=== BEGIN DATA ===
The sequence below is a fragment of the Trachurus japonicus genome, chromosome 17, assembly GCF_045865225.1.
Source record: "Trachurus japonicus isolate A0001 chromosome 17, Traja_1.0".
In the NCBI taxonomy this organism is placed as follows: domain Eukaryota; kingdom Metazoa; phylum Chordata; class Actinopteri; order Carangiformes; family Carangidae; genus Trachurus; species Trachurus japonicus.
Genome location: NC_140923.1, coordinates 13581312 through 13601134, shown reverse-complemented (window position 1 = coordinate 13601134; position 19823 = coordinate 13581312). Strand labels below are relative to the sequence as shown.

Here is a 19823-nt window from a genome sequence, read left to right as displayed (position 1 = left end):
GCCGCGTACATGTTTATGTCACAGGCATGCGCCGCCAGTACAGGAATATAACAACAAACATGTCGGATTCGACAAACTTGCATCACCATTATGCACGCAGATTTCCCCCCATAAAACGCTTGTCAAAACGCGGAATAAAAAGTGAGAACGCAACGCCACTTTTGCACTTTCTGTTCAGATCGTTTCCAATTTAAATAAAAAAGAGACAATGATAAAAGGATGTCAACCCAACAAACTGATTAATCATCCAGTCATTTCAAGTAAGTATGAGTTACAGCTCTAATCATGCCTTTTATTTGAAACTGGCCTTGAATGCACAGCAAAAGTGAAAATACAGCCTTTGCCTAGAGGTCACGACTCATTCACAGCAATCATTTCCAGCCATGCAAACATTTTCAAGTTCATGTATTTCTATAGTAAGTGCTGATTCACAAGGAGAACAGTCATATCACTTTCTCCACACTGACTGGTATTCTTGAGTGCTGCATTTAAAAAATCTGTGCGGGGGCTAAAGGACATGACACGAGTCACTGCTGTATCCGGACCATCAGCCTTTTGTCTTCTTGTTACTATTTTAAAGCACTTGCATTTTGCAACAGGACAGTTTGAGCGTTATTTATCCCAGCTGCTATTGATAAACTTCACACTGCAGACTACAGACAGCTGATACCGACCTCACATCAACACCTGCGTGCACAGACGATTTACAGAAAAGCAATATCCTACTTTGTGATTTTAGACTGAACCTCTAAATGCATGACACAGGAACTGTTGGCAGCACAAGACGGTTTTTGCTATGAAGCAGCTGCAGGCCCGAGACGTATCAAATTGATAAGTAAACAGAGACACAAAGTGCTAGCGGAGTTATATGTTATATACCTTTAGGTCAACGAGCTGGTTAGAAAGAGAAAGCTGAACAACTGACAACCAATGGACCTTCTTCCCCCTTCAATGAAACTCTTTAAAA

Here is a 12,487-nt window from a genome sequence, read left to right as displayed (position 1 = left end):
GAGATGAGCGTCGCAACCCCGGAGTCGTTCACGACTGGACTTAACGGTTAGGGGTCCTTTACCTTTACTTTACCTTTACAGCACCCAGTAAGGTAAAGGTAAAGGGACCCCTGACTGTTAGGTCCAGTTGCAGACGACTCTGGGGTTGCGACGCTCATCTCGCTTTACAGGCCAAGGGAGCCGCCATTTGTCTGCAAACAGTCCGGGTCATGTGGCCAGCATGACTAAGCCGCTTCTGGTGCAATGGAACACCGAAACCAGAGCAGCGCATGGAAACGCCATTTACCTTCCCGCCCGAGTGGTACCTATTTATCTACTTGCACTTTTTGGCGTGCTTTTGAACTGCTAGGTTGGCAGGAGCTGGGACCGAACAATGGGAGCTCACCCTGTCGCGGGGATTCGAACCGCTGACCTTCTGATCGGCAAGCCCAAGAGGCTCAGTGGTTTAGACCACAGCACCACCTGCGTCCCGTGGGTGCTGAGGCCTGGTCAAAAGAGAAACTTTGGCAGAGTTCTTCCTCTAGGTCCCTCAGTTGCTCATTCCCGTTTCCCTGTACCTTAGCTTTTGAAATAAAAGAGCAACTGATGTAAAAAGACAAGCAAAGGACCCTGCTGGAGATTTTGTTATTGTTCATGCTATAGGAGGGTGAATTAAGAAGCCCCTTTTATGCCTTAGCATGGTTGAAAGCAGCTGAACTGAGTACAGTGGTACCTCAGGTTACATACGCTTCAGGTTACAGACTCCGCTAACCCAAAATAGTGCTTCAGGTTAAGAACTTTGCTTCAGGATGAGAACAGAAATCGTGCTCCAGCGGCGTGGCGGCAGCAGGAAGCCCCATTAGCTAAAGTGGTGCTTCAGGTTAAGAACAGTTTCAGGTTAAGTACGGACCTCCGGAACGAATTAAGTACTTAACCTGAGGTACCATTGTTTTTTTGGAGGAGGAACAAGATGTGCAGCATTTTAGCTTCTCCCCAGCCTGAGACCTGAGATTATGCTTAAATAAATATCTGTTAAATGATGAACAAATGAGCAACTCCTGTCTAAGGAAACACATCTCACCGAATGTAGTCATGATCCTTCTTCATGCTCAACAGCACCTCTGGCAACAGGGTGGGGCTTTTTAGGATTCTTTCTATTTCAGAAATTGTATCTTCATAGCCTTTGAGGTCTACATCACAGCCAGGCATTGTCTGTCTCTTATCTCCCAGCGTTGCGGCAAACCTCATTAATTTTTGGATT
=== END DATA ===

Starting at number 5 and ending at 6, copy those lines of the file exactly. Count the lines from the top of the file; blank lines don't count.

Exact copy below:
Here is a 19823-nt window from a genome sequence, read left to right as displayed (position 1 = left end):
GCCGCGTACATGTTTATGTCACAGGCATGCGCCGCCAGTACAGGAATATAACAACAAACATGTCGGATTCGACAAACTTGCATCACCATTATGCACGCAGATTTCCCCCCATAAAACGCTTGTCAAAACGCGGAATAAAAAGTGAGAACGCAACGCCACTTTTGCACTTTCTGTTCAGATCGTTTCCAATTTAAATAAAAAAGAGACAATGATAAAAGGATGTCAACCCAACAAACTGATTAATCATCCAGTCATTTCAAGTAAGTATGAGTTACAGCTCTAATCATGCCTTTTATTTGAAACTGGCCTTGAATGCACAGCAAAAGTGAAAATACAGCCTTTGCCTAGAGGTCACGACTCATTCACAGCAATCATTTCCAGCCATGCAAACATTTTCAAGTTCATGTATTTCTATAGTAAGTGCTGATTCACAAGGAGAACAGTCATATCACTTTCTCCACACTGACTGGTATTCTTGAGTGCTGCATTTAAAAAATCTGTGCGGGGGCTAAAGGACATGACACGAGTCACTGCTGTATCCGGACCATCAGCCTTTTGTCTTCTTGTTACTATTTTAAAGCACTTGCATTTTGCAACAGGACAGTTTGAGCGTTATTTATCCCAGCTGCTATTGATAAACTTCACACTGCAGACTACAGACAGCTGATACCGACCTCACATCAACACCTGCGTGCACAGACGATTTACAGAAAAGCAATATCCTACTTTGTGATTTTAGACTGAACCTCTAAATGCATGACACAGGAACTGTTGGCAGCACAAGACGGTTTTTGCTATGAAGCAGCTGCAGGCCCGAGACGTATCAAATTGATAAGTAAACAGAGACACAAAGTGCTAGCGGAGTTATATGTTATATACCTTTAGGTCAACGAGCTGGTTAGAAAGAGAAAGCTGAACAACTGACAACCAATGGACCTTCTTCCCCCTTCAATGAAACTCTTTAAAA